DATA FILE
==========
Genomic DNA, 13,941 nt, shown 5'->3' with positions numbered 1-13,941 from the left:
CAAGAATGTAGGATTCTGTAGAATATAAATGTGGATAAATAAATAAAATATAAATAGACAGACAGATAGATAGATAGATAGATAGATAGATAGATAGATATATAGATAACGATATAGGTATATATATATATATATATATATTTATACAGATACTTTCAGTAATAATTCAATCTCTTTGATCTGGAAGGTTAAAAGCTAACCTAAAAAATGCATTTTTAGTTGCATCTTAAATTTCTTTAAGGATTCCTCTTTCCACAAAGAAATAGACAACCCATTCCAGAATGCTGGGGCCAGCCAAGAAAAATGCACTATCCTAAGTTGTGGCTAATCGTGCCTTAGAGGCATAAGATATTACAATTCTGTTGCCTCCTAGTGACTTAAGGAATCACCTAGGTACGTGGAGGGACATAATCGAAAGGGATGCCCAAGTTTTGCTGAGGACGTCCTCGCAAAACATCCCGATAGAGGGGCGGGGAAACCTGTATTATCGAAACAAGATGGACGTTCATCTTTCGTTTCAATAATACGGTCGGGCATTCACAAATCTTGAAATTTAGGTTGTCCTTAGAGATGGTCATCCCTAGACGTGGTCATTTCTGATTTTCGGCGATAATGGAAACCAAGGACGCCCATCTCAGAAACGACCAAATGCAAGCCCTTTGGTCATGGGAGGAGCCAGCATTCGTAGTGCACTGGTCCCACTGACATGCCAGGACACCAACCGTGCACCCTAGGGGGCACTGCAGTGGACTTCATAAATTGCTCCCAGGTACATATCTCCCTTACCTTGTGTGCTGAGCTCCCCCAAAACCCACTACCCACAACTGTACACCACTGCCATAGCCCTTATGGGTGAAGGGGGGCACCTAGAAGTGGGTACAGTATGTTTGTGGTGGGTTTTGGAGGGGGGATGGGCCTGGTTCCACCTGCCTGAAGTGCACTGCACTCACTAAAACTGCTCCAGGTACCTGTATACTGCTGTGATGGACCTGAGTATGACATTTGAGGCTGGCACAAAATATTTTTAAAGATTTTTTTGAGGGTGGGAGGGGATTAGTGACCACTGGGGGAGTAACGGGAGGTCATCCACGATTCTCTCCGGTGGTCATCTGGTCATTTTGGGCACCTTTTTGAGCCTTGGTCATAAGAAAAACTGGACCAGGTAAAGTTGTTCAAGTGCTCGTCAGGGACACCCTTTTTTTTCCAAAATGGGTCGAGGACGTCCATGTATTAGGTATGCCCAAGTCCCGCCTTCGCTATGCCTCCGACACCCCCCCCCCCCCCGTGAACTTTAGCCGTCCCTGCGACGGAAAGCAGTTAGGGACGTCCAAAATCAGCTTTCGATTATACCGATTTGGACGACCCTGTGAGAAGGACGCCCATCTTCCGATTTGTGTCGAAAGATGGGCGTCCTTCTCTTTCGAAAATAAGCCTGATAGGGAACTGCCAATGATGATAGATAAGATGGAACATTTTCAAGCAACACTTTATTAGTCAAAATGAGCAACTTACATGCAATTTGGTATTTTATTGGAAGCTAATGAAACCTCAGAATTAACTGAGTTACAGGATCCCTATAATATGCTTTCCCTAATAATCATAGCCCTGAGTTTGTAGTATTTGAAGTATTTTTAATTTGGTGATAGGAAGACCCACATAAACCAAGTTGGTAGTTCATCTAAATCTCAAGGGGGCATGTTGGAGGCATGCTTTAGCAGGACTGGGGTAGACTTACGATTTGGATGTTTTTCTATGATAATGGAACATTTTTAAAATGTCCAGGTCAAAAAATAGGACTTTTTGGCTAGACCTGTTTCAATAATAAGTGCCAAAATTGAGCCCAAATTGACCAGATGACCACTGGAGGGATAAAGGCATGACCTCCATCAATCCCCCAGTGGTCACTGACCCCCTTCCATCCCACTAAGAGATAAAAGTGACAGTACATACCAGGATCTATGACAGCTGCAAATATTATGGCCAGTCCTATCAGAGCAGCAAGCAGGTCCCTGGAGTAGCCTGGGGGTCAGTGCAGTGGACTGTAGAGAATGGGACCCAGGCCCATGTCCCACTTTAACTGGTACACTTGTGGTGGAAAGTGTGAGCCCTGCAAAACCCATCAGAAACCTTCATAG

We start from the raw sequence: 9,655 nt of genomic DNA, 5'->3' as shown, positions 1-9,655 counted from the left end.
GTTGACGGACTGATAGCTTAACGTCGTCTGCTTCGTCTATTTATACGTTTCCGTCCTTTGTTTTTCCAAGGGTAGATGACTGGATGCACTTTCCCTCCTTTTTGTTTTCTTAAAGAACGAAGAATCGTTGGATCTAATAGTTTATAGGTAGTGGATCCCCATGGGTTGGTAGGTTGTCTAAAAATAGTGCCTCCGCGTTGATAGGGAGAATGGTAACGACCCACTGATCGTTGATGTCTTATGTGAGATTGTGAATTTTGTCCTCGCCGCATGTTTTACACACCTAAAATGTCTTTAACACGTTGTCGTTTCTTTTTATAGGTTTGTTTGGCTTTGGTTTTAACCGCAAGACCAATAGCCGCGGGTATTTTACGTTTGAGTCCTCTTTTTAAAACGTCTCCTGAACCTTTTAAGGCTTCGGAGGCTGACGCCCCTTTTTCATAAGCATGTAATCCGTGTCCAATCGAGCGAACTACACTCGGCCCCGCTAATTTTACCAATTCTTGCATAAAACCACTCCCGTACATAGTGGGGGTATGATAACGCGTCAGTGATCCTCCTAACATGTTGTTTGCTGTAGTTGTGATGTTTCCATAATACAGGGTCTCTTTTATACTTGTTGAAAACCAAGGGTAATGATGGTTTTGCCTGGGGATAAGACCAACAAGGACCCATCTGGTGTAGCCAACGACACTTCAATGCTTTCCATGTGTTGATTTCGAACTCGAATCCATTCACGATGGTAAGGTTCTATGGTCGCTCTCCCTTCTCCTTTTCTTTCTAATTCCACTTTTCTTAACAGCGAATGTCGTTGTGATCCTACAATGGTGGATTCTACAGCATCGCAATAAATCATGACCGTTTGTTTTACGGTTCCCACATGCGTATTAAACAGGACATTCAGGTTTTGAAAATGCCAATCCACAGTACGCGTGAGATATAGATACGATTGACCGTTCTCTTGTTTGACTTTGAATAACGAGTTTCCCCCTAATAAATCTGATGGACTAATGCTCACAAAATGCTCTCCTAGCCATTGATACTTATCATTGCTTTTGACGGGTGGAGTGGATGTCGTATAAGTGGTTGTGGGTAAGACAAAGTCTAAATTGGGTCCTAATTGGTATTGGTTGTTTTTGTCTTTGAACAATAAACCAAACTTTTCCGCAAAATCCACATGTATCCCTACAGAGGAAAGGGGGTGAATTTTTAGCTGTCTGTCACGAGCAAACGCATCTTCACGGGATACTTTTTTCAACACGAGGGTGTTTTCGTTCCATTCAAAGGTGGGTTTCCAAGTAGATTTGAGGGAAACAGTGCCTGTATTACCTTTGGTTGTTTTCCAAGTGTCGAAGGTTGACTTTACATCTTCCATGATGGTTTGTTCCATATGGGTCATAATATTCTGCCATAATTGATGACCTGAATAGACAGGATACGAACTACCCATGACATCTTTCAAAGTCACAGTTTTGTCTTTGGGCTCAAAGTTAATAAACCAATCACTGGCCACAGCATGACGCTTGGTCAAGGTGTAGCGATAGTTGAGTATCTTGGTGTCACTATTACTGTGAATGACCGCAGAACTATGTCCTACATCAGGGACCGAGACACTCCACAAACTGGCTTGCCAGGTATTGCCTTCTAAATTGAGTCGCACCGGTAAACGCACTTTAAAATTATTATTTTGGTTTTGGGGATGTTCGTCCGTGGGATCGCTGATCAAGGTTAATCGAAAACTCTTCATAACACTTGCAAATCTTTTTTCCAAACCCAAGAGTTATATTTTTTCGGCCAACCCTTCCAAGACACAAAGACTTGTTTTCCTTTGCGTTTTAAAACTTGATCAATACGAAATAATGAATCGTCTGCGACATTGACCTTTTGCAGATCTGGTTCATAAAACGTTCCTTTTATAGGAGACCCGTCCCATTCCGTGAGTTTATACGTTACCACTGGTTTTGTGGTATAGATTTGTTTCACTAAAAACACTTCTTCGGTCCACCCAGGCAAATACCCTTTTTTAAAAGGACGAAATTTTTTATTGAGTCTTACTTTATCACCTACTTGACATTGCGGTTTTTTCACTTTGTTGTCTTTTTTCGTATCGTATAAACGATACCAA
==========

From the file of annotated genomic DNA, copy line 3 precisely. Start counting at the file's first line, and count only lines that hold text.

We start from the raw sequence: 9,655 nt of genomic DNA, 5'->3' as shown, positions 1-9,655 counted from the left end.